Mario Kart 8 Deluxe’s Bone-Dry Dunes
The Bone-Dry Dunes are a real desert, and they’re one of the best tracks in Mario Kart 8 Deluxe. It’s not just an isolated area: it’s actually where you’ll find yourself racing around on your next excursion into this excellent game.
This track has some great jumps, shortcuts and sand—all things that make it fun to play as well as beautiful to look at!
The Great Desert in Final Fantasy XII
The Great Desert is a large and dangerous area in Final Fantasy XII, home to many monsters and treasures. It is also a place of great exploration, with many secrets waiting to be found by brave adventurers. The desert can be divided into four different regions: the northern desert, southern desert, eastern desert and western desert. Each region has its own unique characteristics that make them worth exploring if you want to find all the best things in life!
The level is filled with hidden rooms, passageways, and secret areas that you can explore while fighting the monsters. You’ll find plenty of ammo and health packs throughout the level to keep your weapons stocked up, which makes things easier for you. The necromorphs are also pretty easy to kill compared to some of the other enemies in Dead Space 3—they don’t take as many hits before dying (although they do tend to come back).
Tikawara in Far Cry 2
Tikawara is a fictional African country that’s the setting of Far Cry 2. It’s a large desert, but it’s also home to two tribes who are at war over water rights. One tribe wants to use all the water in the area while another has been denied access to any drinking water by their neighbors. The player must work with both sides as they try and find a way out of this conflict, which involves fighting off other groups trying to take advantage of these tensions as well
The Gormott Province is a great area to explore and there are many quests, side-quests, and other things to do here. This guide will take you through all of the major areas in Gormott Province so you know where everything is located!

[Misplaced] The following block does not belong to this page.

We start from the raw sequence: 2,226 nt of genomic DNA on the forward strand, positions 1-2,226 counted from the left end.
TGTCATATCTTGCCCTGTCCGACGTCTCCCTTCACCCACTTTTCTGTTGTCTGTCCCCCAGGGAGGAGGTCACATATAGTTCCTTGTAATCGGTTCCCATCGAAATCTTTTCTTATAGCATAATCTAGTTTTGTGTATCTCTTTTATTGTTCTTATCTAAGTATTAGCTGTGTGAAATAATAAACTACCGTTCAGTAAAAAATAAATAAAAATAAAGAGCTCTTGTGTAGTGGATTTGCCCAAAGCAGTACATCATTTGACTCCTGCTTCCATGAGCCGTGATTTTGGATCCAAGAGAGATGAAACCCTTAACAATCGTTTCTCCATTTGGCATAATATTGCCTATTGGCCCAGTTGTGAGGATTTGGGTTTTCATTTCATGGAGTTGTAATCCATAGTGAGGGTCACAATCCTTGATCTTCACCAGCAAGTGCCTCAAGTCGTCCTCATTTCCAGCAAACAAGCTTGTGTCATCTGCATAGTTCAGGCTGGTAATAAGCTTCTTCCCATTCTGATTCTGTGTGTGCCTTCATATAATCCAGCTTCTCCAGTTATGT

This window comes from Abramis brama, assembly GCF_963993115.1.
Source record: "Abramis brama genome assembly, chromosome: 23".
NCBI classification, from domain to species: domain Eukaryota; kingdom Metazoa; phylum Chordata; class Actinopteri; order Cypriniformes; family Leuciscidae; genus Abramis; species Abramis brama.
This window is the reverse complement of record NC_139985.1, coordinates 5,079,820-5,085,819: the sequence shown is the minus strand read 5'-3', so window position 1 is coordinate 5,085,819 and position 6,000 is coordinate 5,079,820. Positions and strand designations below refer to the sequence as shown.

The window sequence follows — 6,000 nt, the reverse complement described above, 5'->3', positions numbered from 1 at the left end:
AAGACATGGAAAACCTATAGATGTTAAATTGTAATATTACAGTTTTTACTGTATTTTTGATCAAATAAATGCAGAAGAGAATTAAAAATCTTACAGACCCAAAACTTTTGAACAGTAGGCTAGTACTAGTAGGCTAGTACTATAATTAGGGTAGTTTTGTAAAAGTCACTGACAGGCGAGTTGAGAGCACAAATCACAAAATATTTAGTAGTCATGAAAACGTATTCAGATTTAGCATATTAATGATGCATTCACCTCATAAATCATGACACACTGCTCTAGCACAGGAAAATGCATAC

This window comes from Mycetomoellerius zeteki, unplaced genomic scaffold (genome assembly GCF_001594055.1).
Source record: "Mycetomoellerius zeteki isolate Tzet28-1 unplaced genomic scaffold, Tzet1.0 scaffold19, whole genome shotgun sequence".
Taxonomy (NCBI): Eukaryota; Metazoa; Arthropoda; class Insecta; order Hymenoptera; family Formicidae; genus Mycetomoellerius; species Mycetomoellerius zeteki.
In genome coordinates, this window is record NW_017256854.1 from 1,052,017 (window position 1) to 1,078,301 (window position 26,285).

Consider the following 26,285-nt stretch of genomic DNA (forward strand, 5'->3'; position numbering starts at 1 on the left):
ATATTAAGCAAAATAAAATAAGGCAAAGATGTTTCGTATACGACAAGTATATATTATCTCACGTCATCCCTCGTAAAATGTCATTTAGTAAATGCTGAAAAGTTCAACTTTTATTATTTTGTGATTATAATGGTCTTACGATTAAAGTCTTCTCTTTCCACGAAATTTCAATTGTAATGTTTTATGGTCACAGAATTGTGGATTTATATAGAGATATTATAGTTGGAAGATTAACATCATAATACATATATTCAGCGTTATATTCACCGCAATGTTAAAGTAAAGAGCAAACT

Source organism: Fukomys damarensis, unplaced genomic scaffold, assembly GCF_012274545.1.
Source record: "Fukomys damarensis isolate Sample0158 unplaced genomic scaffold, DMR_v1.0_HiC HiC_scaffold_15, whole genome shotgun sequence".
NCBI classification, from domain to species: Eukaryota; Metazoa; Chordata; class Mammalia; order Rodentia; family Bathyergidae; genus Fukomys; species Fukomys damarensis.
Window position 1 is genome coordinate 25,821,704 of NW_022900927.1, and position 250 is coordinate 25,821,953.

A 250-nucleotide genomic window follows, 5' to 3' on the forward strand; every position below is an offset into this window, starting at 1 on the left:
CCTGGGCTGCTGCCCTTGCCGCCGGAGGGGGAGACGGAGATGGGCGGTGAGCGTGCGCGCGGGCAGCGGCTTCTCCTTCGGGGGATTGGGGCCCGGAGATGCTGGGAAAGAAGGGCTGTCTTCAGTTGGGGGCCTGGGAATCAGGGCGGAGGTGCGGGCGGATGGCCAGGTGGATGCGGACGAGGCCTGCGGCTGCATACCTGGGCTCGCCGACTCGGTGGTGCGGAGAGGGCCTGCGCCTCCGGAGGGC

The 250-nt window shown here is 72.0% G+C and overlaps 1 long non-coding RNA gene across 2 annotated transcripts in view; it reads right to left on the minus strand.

Wadi Al-Hasa in Uncharted 3
Wadi Al-Hasa is a level in Uncharted 3, and it’s one of the best desert levels in gaming. The setting is beautiful and stunning, with sand dunes and palm trees cutting through an endless sea of golden grass. You’ll find yourself climbing through ruins that have been covered by sand over the years, exploring underground caves filled with treasure chests and secrets.
The Dunes of Despair in Endless Legend
The Dunes of Despair in Endless Legend is a desert level that’s full of sand dunes, rock formations and more. It’s also one of the most difficult levels in the game.
. The game is set in the near future, and therefore it’s not possible to confirm which side of this conflict is correct. However, Far Cry 2 does present both sides as having valid arguments for why they should be allowed access to water. The northern desert is the largest and most dangerous region of the great desert. It is home to many monsters, including Sand Worms that burrow under the sand, ready to attack anyone foolish enough to walk over their nests! The southern desert is a dry and barren place, where little grows except cacti and other plant life that can survive on very little water.
The level’s name comes from the fact that it is so difficult to survive. The desert level of Tony Hawk’s American Wasteland is very similar to Cactus Cove, but a lot more difficult. It has some cool ramps and rails, though, so if you can get past the difficulty level then you’ll have plenty of fun exploring this skate park.